by Richard Stark, illustrated by Darwyn Cooke
Richard Stark's Parker: The Hunter, about a betrayed man on a mission of revenge, is an artistic tour-de-force. Parker is a captivating character — you won't be able to take your eyes off of him — and the plot successfully weaves together action, drama, and some nice black comedy. But it is the art that is truly exceptional. Author Darwyn Cooke's drawings are so fluid and the storytelling is so strong that you might zip through this book at a frenetic pace. I'd recommend forcing yourself to slow down, however, and really look at these images. There's such style and grace on display, and Cooke's line is so confident that it feels like he drew the entire thing without once picking up an eraser. This book is a blast.
by Junko Mizuno
Junko Mizuno's Little Fluffy Gigolo Pelu is a bizarre, inter-dimensional odyssey about the search for love and identity told through Mizuno's utterly distinct prism as a cartoonist. Her complete mastery of the conventions of graphic storytelling allows her to turn even the simplest scenes on their head, and her twisted imagination and fearlessness guarantee a surprise on every page. Adorable, upsetting, psychedelic and scathing, Pelu is unlike any other book published this year.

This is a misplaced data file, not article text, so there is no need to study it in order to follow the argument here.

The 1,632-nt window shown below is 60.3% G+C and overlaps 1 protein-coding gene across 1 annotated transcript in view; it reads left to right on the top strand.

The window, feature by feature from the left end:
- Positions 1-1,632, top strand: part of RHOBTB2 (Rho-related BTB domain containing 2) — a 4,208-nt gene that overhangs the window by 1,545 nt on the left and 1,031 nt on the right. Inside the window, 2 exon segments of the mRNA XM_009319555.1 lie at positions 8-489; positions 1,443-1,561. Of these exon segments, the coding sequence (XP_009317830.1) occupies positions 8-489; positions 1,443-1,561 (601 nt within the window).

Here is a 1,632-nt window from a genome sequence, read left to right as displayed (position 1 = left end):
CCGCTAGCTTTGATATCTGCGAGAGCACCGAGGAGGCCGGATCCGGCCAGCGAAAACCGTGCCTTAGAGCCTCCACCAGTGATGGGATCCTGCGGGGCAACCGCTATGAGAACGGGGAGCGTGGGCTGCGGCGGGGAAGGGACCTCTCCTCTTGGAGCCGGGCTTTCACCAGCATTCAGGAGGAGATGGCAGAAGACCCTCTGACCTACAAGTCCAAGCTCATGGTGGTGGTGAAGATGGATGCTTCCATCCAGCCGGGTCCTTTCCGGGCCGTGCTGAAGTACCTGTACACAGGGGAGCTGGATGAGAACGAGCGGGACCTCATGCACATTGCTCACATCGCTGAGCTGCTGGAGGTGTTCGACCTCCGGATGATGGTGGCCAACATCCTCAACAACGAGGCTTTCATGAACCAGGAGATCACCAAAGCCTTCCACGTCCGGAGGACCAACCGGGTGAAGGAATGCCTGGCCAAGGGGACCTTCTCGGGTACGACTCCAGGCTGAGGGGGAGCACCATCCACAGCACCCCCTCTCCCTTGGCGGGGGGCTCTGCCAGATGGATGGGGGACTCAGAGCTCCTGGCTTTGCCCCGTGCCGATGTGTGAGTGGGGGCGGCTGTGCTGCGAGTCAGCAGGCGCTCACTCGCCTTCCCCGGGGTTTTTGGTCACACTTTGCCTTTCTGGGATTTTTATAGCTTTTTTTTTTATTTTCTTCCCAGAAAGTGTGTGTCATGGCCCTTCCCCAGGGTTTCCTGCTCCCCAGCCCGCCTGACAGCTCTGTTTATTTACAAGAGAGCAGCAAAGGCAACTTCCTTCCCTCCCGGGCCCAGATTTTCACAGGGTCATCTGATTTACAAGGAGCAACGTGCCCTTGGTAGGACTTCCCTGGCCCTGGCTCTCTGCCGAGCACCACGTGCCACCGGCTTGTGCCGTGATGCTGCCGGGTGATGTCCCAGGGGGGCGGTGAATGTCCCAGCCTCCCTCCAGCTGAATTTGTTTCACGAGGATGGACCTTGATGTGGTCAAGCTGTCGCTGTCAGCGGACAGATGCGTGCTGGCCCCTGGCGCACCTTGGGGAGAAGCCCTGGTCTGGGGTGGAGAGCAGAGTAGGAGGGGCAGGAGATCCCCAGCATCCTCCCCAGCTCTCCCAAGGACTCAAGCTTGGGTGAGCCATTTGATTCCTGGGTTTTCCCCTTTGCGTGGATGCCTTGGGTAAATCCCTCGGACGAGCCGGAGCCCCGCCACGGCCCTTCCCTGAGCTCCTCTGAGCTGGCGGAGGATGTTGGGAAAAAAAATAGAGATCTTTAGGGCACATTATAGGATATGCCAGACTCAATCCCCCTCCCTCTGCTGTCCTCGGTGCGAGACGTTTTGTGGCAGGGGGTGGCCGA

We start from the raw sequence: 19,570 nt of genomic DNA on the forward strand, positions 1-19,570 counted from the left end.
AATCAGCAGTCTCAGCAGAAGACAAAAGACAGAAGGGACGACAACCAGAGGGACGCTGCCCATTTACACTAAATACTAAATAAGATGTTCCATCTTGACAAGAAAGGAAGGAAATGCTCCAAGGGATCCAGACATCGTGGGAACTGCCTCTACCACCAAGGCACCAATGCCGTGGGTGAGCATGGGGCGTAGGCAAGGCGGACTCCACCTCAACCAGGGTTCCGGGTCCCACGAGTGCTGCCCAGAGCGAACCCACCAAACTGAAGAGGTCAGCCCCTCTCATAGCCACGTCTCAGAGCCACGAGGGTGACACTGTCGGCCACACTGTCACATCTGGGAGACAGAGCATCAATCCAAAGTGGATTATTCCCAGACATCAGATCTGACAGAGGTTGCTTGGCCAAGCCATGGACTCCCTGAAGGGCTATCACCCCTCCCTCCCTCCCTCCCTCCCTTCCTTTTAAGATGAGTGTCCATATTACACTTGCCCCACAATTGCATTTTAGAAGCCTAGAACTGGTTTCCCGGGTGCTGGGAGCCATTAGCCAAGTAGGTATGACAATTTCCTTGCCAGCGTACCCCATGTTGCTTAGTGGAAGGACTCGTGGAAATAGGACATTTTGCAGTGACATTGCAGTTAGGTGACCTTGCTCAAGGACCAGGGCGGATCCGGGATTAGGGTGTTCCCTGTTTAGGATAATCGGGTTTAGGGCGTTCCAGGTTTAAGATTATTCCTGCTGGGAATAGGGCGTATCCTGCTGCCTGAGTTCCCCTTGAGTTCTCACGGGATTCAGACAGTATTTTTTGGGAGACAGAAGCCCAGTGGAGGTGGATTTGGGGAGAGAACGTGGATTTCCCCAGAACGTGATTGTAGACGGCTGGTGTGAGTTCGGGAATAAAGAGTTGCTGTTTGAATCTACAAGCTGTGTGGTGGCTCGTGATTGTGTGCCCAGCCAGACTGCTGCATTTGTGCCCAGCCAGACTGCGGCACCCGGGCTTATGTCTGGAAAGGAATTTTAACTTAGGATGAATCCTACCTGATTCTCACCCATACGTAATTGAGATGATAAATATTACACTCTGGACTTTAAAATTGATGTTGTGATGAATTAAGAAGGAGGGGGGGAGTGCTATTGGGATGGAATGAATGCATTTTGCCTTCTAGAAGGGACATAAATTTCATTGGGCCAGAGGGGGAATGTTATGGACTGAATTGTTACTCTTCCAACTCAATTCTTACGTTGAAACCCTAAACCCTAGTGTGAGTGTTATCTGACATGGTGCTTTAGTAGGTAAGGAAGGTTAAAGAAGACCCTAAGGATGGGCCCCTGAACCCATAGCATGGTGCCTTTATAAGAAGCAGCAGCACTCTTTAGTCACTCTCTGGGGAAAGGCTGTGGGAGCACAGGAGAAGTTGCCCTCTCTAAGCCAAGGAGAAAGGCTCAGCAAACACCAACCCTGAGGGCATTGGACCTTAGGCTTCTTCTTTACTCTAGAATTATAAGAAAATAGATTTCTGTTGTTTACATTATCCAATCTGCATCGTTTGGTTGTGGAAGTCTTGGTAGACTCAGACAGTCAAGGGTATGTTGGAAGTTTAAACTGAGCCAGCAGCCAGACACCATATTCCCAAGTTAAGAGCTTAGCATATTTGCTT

by Joshua Cotter
Presented as a facsimile sketchbook, Cotter's follow-up to his popular Skyscrapers of the Midwest is the kind of dense, inventive, idea-rich thingamajig that'd knot your belly with intimidated awe if he showed it to you — though its philosophical musings and cartoon iconography are personal enough that it's more like you broke into his bedroom and pulled it out of a drawer. The tale of a li'l rabbit's personal journey (more or less, kinda), this is the kind of comic that sees a new visual style pop up on every third or fifth page... yet images recur, anxieties solidify, and even the endpapers have something to add. These pages are so worked-over with spew of the soul and skull. A must for funnybook adventurers.